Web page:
This pantheon has tended to be interpreted by scholars as embodying racist stereotypes of blacks: the good black is the docile, submissive one; the bad black is the rebellious one; the dignified caboclo Indian is the one who preferred death to enslavement. These may well be the meanings attributed to the caboclo and preto velho spirits by the religion's lighter-skinned practitioners. There is evidence, however, that black practitioners interpret the pantheon differently. In particular, some black mediums have developed relationships with the spirit of Zumbi, the great 17th-century leader of runaway slaves. For them, Zumbi is both an exú and a preto velho. He appears in their cult centers and teaches the pretos velhos the "true" history of slavery in Brazil: how, for instance, the emancipation of slaves did not occur through the good will of the white ruling class, as is taught in Brazilian grade schools, but rather through the struggles and resistance of slaves themselves. These mediums say they know that the pretos velhos suffered under slavery and never felt resigned to it. "They never accepted it," said one medium, "but what could they do? They just nodded and said 'Yes, sir.' But in their hearts they did not accept it." Zumbi's mentorship of the pretos velhos, and his own dual identity as exú and preto velho, reveal that for black adherents of Umbanda, the pretos velhos always retain, just below the surface, the potential to rebel.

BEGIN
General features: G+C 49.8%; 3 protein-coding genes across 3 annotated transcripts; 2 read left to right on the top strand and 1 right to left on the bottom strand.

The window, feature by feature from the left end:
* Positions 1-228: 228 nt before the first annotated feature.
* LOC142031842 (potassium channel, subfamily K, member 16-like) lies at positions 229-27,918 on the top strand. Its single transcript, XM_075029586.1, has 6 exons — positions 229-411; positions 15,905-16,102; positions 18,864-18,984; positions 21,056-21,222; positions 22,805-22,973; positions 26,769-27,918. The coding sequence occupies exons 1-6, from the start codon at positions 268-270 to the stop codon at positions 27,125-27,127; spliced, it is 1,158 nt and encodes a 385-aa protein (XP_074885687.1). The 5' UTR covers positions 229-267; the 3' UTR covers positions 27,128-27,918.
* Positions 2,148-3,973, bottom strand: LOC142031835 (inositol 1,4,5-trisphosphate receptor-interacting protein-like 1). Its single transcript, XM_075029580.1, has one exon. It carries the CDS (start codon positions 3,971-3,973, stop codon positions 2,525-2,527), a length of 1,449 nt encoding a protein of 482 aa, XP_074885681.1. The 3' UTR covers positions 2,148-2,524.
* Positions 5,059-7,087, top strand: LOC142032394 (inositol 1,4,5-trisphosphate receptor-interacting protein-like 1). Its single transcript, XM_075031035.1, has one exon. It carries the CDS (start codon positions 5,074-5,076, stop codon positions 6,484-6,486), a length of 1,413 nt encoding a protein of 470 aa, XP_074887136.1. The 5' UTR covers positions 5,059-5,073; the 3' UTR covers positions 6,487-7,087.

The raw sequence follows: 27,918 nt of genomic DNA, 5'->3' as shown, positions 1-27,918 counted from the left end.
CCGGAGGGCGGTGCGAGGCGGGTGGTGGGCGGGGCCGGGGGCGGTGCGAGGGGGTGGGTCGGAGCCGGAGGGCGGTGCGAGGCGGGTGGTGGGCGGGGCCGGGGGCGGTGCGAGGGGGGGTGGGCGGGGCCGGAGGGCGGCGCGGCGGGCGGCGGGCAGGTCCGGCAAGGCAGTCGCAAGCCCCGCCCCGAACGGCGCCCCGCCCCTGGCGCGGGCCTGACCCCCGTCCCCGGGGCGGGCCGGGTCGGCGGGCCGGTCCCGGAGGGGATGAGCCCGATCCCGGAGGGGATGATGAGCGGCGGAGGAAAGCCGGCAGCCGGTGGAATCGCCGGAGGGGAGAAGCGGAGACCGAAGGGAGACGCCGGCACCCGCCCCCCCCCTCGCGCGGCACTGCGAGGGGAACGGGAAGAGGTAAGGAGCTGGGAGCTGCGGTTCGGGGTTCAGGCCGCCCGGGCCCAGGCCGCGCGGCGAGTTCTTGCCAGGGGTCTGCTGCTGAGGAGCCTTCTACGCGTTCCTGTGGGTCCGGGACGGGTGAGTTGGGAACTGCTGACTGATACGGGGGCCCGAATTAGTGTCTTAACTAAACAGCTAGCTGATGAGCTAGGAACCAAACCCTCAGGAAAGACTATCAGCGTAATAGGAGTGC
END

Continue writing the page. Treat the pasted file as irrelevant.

The examples of Vodou, Santería, and Umbanda show that the religious traditions of Africa were not transferred to the New World in static form. Rather, slaves and their descendants in Latin America and the Caribbean selected from and reshaped the meanings of the old beliefs to make sense of, and to cope with, the devastation and exploitation of New World slavery and racism. The spirit of the Old World helped them, in the end, to discover, develop bonds with, and, to a certain extent, be healed by the spirits of the New.

TOP
comments and letters to comments@ipoaa.com